Dutch Mil

Dutch land SCU soldiers under fire in Najaf.

The invasion had several military objectives. The objectives were to end Saddam Hussein’s brutal regime; to identify, isolate and eliminate Iraq’s suspected weapons of mass destruction; to search for, kill, capture and drive out Islamic terrorists; to obtain intelligence related to terrorist networks; to acquire information related to a suspected network of weapons of mass destruction, to distribute humanitarian aid to Iraqis in need; to secure Iraq’s oil fields and other resources; and, perhaps most importantly, to assist the Iraqi people in electing a reasonably representative government that might be a model for other nations in the Middle east. That was the mission.

Recently the Dutch land military force in Iraq are fighting against insurgents who maintain a hit and run tactic and utilize IED's against them.

Dutch land has the following troops deployed:

1500 soldiers of the DLA (Dutch land Army)
200 members of the DLSR (Dutch land Support Regiment)
20 Apaches of the DLAF (Dutch land Air Force)
And a unknown number of DLSF (Dutch land Special Forces)

The current casualties are:
71 Soldiers of the DLA are KIA.
25 Soldier of the DLA are WIA.

War on PeaceEdit

Main AttackEdit

On 2/12/2008 11:40:48 PM Dutch land was attack by members of IRON. The first attacks took place while the president was visiting the nearby country of TIGER Empire.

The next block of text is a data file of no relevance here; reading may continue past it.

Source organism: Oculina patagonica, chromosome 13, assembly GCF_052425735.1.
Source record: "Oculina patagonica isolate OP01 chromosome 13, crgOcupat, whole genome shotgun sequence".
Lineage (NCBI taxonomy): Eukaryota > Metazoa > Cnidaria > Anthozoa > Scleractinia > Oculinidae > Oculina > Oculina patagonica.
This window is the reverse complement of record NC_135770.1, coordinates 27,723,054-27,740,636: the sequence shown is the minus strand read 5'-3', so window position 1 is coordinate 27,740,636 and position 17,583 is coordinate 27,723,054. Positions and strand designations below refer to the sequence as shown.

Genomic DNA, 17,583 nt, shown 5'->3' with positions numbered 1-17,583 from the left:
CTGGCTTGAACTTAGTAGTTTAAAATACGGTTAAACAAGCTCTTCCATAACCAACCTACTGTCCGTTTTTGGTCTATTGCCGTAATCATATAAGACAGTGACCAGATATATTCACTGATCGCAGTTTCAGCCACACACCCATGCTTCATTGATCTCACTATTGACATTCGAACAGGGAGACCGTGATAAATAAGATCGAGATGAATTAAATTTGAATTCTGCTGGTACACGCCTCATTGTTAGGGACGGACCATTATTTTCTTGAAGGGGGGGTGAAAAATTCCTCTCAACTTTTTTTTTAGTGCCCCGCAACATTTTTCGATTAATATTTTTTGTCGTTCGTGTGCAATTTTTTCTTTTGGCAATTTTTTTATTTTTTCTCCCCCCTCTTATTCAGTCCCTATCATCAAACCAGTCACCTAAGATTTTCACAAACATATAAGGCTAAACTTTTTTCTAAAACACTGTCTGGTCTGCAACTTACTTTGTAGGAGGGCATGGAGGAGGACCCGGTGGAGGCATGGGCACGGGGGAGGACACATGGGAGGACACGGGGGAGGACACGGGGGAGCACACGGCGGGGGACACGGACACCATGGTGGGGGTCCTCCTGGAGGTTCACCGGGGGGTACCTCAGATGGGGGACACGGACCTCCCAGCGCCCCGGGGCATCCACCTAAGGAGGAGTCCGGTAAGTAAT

Dutch land was attack with cruis missiles, bombers with escorting fighters and ground troops. Also, a unknown amount of spies hade infiltraded top military positions, changing the defcon status of the fighting forces.

Initial ground attacks where countert, but due to deployment to Afghanistan and Iraq, 1/3 of the fighting forces remaind to defend Dutchland. It wasend for long until defences where smashed and troops started invading Dutch land soil.

Dutch land fighting forcesEdit

Dutch land ArmyEdit




91 Leopard 2A6 main battle tanks + 28 Reserve
192 CV9035NL infantry fighting vehicles
655 AIFV (YPR-765) infantry fighting vehicles. Several versions: Armoured personnel carrier (APC), Anti-Tank, Command Post Vehicle, Reconnaissance, Engineering, Battle Damage Repair, Recovery (YPR806), Cargo, Battlefield Ambulance. The YPR-765 is internationally known under the name AIFV, which was developed based on the M113. The majority of these vehicles will be replaced by the CV9035NL, Fennek and Boxer. Wheeled

410 Fennek armoured cars. Several versions: reconnaissance, general purpose, medium range anti tank, air defence vehicle, forward observer and tactical air control party (deliveries until end of 2008) 200 Boxer armoured fighting vehicles (deliveries between 2010–2016) 89 Patria XA-188 armoured personnel carriers or ambulances 47 Bushmaster infantry mobility vehicles (deliveries until end of 2008)

Other armoured vehiclesEdit